Living with Alzheimer’s: a guide for family caregivers
By: Dr. Nestor H. Praderio
The diagnosis of a loved one with Alzheimer’s disease can be the beginning of an unbelievably gut-wrenching ordeal. Or it may evolve as one of the most intensely invaluable relationships you will ever experience.
You have probably considered the possibility of the diagnosis for several months or perhaps even years. You have noticed “little things” that are concerning, but you do not want to alarm anyone. As time passes, there are other observations that compel you to seek medical advice for your loved one.
It’s Alzheimer’s. What do we do now?
Get educated about the disease. Read and learn as much as you can. Join a support group. The journey is tough, especially if you try to go it alone.
What is Alzheimer’s disease?
Alzheimer’s disease is the No. 1 type of dementia in the United States. It causes a decline in mental abilities and can interfere with activities of daily living (ADL).
What are the stages of Alzheimer’s disease?
Stage 1: initial stage
• Inability to name common objects
• Losing their place when reading
• Loss of train of thought in mid-sentence
• Minor memory loss
• Difficulty learning new things
• Trouble with planning
• Slow in speech and understanding
Stage 2: moderate stage
• Feeling withdrawn/disoriented
• Problems recognizing family and friends
• Changes in sleep and bladder control
• High risk of wandering and getting lost
• Forgetting details of one’s personal life (past and present)
Stage 3: advanced stage
• Requires 24/7 care
• Changes in physical abilities
• Difficulty swallowing
• Increased risk of infection
• Increased sleeping
• Weight loss
How can I boost my memory, mood and overall health?
• Change your diet by adding green leafy vegetables such as spinach, lettuce, broccoli and cabbage.
• Eat fish once a week, especially fish with high anti-oxidants such as tuna, salmon and whiting.
• Eat mixed nuts as a healthy snack.
• Coconut oil has been shown to improve memory and brain function.
• Vitamin B12 taken twice a week can benefit patients with memory problems.
• Engage in activities that stimulate the brain such as puzzles, reading, coloring and brain games.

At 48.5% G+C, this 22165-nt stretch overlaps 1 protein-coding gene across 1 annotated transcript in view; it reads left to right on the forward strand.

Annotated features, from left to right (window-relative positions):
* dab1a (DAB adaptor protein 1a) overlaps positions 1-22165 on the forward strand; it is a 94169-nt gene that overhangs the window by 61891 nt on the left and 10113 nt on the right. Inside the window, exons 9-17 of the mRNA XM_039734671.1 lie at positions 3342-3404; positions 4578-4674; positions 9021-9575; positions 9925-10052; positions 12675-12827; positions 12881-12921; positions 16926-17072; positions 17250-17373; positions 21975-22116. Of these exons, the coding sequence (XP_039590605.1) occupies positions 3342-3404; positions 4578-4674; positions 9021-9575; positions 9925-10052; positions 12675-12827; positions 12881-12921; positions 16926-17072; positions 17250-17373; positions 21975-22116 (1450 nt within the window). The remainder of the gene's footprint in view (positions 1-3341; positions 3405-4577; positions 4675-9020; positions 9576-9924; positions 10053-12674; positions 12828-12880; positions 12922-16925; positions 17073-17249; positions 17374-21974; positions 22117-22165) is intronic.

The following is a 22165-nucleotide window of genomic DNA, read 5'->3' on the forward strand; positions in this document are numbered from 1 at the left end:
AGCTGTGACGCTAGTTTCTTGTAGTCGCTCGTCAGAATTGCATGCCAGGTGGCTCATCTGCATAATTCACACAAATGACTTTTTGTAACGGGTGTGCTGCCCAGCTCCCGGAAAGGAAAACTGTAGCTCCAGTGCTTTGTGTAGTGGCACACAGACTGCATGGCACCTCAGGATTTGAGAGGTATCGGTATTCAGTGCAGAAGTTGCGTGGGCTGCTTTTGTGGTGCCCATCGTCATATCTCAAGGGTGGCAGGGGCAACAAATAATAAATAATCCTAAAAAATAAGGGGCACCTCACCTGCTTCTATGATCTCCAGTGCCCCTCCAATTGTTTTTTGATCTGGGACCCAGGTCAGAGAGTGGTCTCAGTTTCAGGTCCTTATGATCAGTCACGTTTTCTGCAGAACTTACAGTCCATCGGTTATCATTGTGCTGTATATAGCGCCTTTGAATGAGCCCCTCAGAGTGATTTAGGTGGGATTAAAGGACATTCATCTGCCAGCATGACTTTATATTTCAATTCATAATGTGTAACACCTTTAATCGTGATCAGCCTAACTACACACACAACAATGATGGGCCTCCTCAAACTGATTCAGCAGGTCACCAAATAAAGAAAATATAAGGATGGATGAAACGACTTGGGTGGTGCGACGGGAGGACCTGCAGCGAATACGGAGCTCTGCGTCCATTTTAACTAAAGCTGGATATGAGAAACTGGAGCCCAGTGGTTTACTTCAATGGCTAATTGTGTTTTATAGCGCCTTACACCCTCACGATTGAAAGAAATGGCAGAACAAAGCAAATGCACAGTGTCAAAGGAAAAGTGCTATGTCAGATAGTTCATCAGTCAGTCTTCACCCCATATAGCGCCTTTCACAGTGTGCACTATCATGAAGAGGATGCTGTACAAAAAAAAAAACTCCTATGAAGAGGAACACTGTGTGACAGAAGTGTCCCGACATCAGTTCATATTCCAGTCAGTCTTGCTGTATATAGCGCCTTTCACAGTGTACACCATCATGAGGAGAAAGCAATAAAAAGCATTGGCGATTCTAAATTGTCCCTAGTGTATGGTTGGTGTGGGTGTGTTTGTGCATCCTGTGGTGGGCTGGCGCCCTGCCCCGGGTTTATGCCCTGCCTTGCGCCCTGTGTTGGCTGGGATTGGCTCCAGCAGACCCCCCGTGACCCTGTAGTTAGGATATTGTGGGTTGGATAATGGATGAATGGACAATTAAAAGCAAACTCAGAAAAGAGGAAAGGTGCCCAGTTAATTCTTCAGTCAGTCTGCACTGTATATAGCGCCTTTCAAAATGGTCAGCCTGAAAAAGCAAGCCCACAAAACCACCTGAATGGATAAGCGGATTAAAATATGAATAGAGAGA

Is there a cure for Alzheimer’s disease?
Presently, there is no cure for Alzheimer’s disease. Medications will not reverse the disease – but they can slow the progression.
What can I expect in my role as a family caregiver?
In balancing reality while living within the realm of a dementia patient’s world, normalcy is a luxury that often eludes caregivers. As the disease progresses, caring for a loved one with Alzheimer’s or other dementia requires 24/7 vigilance. According to investopedia.com, the care plan includes support for ADL and regular activities, including:
• Personal hygiene (grooming, bathing and oral care)
Constant redirection, distraction and reminiscing techniques in addressing the behavioral symptoms of your loved one can be exhausting, stressful and even detrimental to your own health and safety. Seek respite care on a routine basis so that you may re-energize.
Continue to learn as much as you can about the disease. Participate in our community education programs such as the Healthy Aging Series Symposium and the Face to Face Family and Friends Caregiver Conference & Festival.
The Face to Face Family and Friends Caregiver Conference and Festival is our flagship community education event. Agenda topics are outlined in response to general inquiries, feedback and annual conference evaluations from family caregivers. The key session of the caregiver conference is developed in “real time” with public input on the day of the event. The interactive exchange has become a platform for caregivers to express concerns, share personal stories, identify problems, offer solutions, recommend options and gain a sense of community.
The Healthy Aging Series concept implements a mobile panel forum to represent and share the most current knowledge in helping individuals manage the process of aging. The focus of these sessions relate to nutrition, physical and spiritual wellness, social interaction, brain health, family caregivers, complementary health and others.
I invite you to be our guest at the next Healthy Aging Series Symposium on Tuesday, May 30, 2017, from 8:30 a.m. to 11:30 a.m. in Room 106 at the Del Mar College Center for Economic Development, located at 3902 S. Staples St. (across from Ray High School). The itinerary includes registration, continental breakfast, two presentation sessions followed by a Q&A session for each and exhibitor visits. The topic of my presentation will be “Family Dynamics in Dementia Diagnosis.”
Our invited guest speaker will be Adrian Garza, publisher of Inspire Coastal Bend Business and Medical Magazine. Garza will share his personal journey after his father’s diagnosis of Alzheimer’s.
The symposium is free of charge and open to the public. Telephone registration is available by calling 361-238-7777. Online registration is available at www.texasfacetoface.com. For more information, follow us at www.facebook.com/texasfacetoface.